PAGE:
My good friend Björn Dressel is a Senior Lecturer at the Australian National University (and a seriously intelligent man) and just happens to love games. Although he very much enjoys wargames, he really isn’t a fan of the science fiction style wargame. My goal was to convince him otherwise and so we sat down and gave IS2 a good shot in the arm. As I’m sure many others do with respect to board games, we seek meaningful and intelligent choices that allow us to participate in a game that is above all fun, otherwise what is the point?
I’ve never designed a game in my life, but I do understand that freedom of choice within a games design constraints irrespective of genre, allows us to have that fun since:
• During a turn, you can have myriad of choices to select and make a move;
• Those choices flow well within the mechanics of the game;
• Depending on how well you play or not, those choices may well increases or decrease;
• But you have the ability to recover and perhaps come back from behind and even win.
I’m sure there is more to the above and many more points can be added by those with more in depth knowledge but in a nutshell, it probably just boils down to, are you having fun?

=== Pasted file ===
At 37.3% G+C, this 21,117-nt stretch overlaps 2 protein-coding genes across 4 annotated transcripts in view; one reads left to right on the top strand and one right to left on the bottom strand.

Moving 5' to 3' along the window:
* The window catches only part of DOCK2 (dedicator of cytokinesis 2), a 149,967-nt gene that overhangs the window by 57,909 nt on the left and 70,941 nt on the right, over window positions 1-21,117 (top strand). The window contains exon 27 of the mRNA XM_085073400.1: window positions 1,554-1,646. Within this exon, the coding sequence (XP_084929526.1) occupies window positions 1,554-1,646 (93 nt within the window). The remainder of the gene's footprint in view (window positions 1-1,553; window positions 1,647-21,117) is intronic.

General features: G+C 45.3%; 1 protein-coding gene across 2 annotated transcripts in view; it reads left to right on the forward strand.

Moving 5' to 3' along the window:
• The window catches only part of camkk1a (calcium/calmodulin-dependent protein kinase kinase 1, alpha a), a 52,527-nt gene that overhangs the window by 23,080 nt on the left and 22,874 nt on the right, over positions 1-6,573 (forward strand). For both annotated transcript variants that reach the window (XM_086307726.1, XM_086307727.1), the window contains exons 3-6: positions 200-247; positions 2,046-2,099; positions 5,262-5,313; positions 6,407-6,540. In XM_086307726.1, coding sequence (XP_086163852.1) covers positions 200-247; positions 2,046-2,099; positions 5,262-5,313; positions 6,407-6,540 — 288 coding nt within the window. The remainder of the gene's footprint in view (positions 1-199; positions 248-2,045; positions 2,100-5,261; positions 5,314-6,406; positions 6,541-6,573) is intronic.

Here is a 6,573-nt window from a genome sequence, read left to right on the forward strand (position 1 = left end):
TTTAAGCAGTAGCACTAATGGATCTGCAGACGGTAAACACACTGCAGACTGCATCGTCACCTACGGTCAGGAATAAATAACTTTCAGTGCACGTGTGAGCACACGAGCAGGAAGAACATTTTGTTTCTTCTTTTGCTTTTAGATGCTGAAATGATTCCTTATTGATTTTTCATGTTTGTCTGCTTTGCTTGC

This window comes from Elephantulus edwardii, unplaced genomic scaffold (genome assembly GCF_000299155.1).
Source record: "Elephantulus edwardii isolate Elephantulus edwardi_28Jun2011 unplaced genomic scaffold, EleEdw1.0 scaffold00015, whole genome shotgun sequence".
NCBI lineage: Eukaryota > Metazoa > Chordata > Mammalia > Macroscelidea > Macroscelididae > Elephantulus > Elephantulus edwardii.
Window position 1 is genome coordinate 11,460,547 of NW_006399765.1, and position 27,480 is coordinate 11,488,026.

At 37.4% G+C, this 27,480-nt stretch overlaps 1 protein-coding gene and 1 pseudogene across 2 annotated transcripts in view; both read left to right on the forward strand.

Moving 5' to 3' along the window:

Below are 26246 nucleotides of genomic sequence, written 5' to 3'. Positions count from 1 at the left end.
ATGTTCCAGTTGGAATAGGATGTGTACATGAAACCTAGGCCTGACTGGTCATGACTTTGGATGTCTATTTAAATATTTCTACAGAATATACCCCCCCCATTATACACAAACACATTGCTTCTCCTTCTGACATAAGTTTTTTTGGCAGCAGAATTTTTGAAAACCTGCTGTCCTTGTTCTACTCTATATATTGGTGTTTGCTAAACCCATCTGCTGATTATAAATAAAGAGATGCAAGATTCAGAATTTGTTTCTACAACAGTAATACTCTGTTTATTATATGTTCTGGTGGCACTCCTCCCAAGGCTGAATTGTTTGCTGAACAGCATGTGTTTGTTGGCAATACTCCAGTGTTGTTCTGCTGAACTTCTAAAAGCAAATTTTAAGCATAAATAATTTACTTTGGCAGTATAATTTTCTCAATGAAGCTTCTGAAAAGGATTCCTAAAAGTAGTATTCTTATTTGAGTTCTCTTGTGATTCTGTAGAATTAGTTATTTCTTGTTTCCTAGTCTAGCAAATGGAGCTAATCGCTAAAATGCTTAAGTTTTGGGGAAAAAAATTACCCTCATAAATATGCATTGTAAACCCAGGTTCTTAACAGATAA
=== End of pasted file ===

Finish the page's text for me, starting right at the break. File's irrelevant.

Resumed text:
Four maps are supplied with IS2 and we chose to play Sector Map 1. The home world (HW) for each player is situated along the middle edge of the long side of the rectangular map. This means the home worlds are a maximum distance of 8 hexes and with
some ship units being able to travel a maximum of 4 hexes, you can be at each other’s throats in next to no time. However, this is mitigated due to the fact that Sector 1 is heavy with space terrain such as asteroids and nebulae. These natural terrain elements will slow down units (nebulae) or stop units (asteroids) and can act as natural choke points. (In figure 1 below right, we are into a couple of turns of Galactic Cycle 1. Both the Red and Yellow units are expanding and colonizing planetary systems.)
C:\Users\Peter\Desktop\analysis books\Galactic Cycle 1.jpg
Players’ forces are deployed at each other’s respective Home Worlds (HWs) and Operations (OPS) are then randomly selected.
If planetary systems have been colonized by a player, then 1 OPS point per system is added to that players OPS track thus OPS act as currency to spend on the various actions that players will undertake. Furthermore, expanding and colonising planetary systems act as a financial incentive to fund your war machine since you also receive the randomly placed planetary markers that further deliver options to help put that final nail to your opponent’s coffin. There is no doubt in my mind that failing to expand is not a viable strategic option!